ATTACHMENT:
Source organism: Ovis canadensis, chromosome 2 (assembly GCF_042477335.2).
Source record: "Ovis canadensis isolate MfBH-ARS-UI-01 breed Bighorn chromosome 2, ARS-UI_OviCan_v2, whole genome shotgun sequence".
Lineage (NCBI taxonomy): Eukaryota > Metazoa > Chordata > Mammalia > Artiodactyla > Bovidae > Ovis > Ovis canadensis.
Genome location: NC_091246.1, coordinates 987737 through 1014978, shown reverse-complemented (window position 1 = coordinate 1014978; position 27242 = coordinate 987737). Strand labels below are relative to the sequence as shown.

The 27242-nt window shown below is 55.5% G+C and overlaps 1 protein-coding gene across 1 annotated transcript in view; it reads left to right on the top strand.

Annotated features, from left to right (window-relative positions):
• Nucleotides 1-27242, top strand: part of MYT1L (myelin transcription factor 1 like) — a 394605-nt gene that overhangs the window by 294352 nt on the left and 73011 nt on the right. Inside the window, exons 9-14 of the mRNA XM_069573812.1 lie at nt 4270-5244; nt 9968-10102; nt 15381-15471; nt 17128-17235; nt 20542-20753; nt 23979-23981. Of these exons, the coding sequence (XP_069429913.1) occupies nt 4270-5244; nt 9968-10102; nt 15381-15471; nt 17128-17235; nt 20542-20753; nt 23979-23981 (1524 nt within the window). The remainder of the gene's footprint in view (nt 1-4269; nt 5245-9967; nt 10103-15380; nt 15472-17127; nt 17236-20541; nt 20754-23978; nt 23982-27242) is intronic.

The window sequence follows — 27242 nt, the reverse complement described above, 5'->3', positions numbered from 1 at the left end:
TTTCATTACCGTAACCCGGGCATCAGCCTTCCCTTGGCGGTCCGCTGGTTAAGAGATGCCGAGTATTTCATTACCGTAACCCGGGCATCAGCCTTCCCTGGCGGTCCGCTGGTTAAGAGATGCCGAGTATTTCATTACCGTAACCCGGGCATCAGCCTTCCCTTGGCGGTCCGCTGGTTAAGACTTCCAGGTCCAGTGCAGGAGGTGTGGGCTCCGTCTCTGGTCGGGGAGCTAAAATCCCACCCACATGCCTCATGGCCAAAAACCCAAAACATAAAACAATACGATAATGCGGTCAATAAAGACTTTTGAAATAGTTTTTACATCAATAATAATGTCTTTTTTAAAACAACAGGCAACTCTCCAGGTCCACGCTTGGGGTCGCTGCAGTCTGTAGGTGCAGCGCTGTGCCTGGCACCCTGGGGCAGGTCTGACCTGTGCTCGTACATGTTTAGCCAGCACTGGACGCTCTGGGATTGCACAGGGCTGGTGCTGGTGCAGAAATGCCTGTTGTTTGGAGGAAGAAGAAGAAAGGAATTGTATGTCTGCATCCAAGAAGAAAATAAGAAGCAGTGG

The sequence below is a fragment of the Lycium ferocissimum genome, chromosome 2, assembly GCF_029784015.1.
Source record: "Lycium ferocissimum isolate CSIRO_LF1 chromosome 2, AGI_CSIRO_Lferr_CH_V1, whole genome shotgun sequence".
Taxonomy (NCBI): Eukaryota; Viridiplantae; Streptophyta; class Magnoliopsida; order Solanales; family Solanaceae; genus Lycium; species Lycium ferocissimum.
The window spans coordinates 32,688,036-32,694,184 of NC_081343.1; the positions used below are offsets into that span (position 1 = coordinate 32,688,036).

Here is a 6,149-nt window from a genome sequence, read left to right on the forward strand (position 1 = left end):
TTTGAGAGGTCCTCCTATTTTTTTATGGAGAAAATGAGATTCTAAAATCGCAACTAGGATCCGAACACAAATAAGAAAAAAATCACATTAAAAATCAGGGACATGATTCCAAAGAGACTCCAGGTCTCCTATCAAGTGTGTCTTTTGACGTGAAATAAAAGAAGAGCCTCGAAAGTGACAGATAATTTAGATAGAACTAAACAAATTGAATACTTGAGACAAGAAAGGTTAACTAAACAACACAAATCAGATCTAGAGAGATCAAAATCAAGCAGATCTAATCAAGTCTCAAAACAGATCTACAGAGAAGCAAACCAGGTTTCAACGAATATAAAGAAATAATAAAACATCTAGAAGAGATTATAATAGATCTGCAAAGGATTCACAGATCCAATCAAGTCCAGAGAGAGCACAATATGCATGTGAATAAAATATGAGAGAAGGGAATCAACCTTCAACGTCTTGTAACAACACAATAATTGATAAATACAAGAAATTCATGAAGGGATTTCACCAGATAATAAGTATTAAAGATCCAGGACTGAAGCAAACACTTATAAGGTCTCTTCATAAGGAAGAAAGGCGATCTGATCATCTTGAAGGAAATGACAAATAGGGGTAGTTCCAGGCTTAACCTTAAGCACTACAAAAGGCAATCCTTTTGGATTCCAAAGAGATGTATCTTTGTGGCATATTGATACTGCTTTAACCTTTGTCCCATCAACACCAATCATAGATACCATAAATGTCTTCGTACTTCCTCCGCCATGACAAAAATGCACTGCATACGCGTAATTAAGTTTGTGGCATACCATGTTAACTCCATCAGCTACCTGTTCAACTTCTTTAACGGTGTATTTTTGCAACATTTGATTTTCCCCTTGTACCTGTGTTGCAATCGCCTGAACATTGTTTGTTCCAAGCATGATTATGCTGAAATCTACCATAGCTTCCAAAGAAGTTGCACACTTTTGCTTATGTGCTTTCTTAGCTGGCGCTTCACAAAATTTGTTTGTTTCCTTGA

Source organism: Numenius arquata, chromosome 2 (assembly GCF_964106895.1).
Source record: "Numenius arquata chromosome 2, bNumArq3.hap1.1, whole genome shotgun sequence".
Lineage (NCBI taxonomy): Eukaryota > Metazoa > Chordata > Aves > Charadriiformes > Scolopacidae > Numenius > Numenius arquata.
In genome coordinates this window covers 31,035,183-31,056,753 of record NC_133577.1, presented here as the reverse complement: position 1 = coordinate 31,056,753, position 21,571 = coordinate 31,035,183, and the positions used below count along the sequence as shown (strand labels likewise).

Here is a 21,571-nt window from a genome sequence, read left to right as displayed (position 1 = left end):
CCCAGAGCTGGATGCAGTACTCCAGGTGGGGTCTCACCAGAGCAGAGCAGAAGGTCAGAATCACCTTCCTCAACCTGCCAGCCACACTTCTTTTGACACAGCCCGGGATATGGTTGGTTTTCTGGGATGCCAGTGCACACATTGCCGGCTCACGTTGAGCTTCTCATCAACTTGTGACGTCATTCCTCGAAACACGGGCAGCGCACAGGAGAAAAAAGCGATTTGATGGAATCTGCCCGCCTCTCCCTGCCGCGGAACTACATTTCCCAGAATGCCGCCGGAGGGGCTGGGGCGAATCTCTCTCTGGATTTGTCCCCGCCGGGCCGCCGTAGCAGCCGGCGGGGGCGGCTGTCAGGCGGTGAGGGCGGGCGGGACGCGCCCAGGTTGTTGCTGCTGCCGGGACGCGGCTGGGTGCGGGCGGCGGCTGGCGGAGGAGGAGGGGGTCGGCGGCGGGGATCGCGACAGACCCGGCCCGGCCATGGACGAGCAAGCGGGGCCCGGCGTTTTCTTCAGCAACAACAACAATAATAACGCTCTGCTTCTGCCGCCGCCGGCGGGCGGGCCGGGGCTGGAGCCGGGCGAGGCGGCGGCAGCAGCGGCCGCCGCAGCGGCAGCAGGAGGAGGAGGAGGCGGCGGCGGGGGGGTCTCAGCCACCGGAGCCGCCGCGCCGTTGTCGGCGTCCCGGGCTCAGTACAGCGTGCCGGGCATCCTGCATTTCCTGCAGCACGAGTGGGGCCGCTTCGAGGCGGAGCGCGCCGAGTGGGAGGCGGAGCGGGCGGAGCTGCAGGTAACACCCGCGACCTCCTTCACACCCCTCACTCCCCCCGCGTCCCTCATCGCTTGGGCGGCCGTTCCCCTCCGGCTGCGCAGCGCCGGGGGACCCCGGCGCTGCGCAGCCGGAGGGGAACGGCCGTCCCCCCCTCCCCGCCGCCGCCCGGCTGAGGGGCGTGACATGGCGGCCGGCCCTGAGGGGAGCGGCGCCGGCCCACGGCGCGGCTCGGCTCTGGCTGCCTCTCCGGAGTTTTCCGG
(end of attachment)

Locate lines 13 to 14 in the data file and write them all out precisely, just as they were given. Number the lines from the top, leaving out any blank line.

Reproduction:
The window spans coordinates 32,688,036-32,694,184 of NC_081343.1; the positions used below are offsets into that span (position 1 = coordinate 32,688,036).

Here is a 6,149-nt window from a genome sequence, read left to right on the forward strand (position 1 = left end):